In October, 2017, I wrote about Prince Mohammed bin Salman's promise to return to a "moderate Islam" in Saudi Arabia.
Less than a year later, this past September, I wrote about the Saudi government's prosecution of non-violent protesters and satirists. This included the story of Israa al-Ghomgham, a woman who was facing the death penalty in Saudi Arabia for participating in, and documenting, anti-government protests.
Killing people who disagree with you does not seem very "moderate" to me.
Last month, Jamal Khashoggi, a Saudi national who fled the country and began writing for the Washington Post, was murdered in the Saudi consulate in Istanbul. He was in the consulate to obtain documents for his impending wedding. 15 Saudi agents brutally murdered and dismembered him in what has been speculated to be an operation approved by Mohammed bin Salman. Khashoggi was a vocal critic of the Saudi government. That made him an enemy of Mohammed bin Salman and the rest of the ruling party of Saudi Arabia.
Madawi al-Rasheed, a visiting professor at the Middle East Centre at LSE, has written about the Arabian Peninsula, Arab migration, globalization, religious trans-nationalism and gender. Writing about the crown prince, she says, "The rise of Mohammed bin Salman, MBS, has destroyed many myths. Amongst them is the belief that the monarchy has velvet gloves that are deployed to ensure acquiescence. Now the time has come to consider the seriousness of the regime’s capacity to carry out murderous acts such as that at the consulate."
Continuing her critique, al-Rasheed writes about the three ways that Mohammed bin Salman has tried to control the population. In her own words: "First, populism flourishes under the slogan al-saoudiyya al uthma (Great Saudi Arabia) and, more recently, Saudis have been portrayed as resembling their own geography. They are like the famous mountain, Jabal Tuwaiq, in its erect and imposing aura, according to MBS."
"Second, current Saudi populism is accompanied by the modernisation of the state’s apparatus of surveillance. MBS’s heavy investment in spy technology, with the help of Israeli technology firms among others, is now an open secret. With the purchasing power of the state and its outreach to global suppliers, it becomes easy to import the latest knowledge, skills and technology that allow the state to achieve total control over the citizen.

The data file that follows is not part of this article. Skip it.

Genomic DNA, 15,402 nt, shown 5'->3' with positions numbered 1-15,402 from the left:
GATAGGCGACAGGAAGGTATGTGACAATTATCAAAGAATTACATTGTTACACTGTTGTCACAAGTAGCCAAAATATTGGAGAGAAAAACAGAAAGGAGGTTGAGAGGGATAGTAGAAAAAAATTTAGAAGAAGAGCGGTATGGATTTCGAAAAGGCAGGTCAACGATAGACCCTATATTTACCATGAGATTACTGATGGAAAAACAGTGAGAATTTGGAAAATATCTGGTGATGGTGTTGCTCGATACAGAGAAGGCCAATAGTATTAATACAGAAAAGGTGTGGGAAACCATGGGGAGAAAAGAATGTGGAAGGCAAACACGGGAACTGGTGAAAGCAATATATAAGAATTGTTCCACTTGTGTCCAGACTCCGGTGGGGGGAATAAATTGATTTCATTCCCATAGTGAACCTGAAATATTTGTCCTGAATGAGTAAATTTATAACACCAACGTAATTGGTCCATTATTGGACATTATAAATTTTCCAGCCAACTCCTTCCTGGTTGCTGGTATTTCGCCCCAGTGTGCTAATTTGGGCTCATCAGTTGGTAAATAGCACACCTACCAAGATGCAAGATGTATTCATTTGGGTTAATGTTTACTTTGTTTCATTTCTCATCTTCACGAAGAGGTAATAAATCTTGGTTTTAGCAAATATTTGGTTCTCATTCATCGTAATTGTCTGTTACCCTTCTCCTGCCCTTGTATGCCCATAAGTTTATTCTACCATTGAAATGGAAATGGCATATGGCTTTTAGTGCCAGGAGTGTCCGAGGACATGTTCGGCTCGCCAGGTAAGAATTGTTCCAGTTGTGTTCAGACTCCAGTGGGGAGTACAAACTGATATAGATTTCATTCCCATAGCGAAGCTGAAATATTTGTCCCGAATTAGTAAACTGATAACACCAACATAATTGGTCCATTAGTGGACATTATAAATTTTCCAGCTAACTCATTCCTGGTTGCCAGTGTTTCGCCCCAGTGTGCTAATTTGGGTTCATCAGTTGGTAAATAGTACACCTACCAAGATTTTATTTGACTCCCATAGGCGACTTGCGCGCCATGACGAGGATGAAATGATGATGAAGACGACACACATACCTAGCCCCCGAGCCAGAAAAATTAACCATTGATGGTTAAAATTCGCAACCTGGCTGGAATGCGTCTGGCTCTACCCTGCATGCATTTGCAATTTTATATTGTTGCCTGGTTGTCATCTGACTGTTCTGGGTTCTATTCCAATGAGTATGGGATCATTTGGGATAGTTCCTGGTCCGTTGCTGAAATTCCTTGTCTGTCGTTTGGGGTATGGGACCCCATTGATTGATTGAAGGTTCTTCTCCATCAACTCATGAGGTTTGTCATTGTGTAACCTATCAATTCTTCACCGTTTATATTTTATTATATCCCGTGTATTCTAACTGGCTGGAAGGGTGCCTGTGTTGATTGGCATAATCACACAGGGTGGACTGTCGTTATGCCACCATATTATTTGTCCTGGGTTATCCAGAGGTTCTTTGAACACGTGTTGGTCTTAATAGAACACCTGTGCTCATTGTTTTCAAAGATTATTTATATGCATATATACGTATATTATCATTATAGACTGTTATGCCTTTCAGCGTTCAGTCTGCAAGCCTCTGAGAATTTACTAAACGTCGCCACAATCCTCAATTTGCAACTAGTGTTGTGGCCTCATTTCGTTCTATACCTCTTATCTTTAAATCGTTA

Third, the grooming of violent state actors is central to the new project of the hyper-modern state. Khashoggi's murder exposed how the regime is now investing heavily in developing the skills of death squads, torturers and thugs who can be dispatched by private jets, and have at their disposal safe Saudi spaces."
In the wake of the outrage following Khashoggi's death, Saudi Arabian officials have made statements calling the murder a "huge and grave mistake," and have stated that the crown prince had no knowledge of the operation.
Of course, now there are also reports that in a phone call with Jared Kushner just days after Khashoggi's disappearance, the crown prince was calling Khashoggi a dangerous Islamist. In a statement to the Washington Post, Khashoggi's family has argued that this characterization of him is not true.
A former senior official in a regional government friendly to Saudi Arabia has commented on the situation within the Saudi Arabian government. He said that the amount of "deference of the older members" of the Saudi royal family to Mohammed is surprising.
“They’ve treated this 33-year-old kid as if he’s chief of the tribe. It’s very unusual,” he said.
Yezid Sayigh, a senior fellow at the Carnegie Middle East Center in Beirut, opined, “My sense is that the royal family is probably cowed, or at least cowed enough, and no longer able to coalesce around a powerful figure [to replace Mohammed], even if one existed.”
Speaking about what needs to happen next, al-Rasheed did not mince words: “MBS needs to be sacked, and [even] this is not enough, unless King Salman pledges to change the political system into some kind of accountable government."
"In the past, other princes were strong and they worked by consensus, [although] the oppression was exactly the same," al-Rasheed said. "Now the elders have died or disappeared or [been] detained or humiliated, so MBS works as an individual. Whether he has a good personality, a bad personality, a murderous personality is not important. What is important is that he is not restrained by any structure, any institution or any members of his family.”
As the world wonders what will happen next, King Salman has called for an investigation by the intelligence services to figure out what went wrong and fix it. Of course, he appointed his son, Crown Prince Mohammed, to head that investigation.
Here, on full display, are the fruits wrought be monarchical, theocratic dictatorships. What a mess...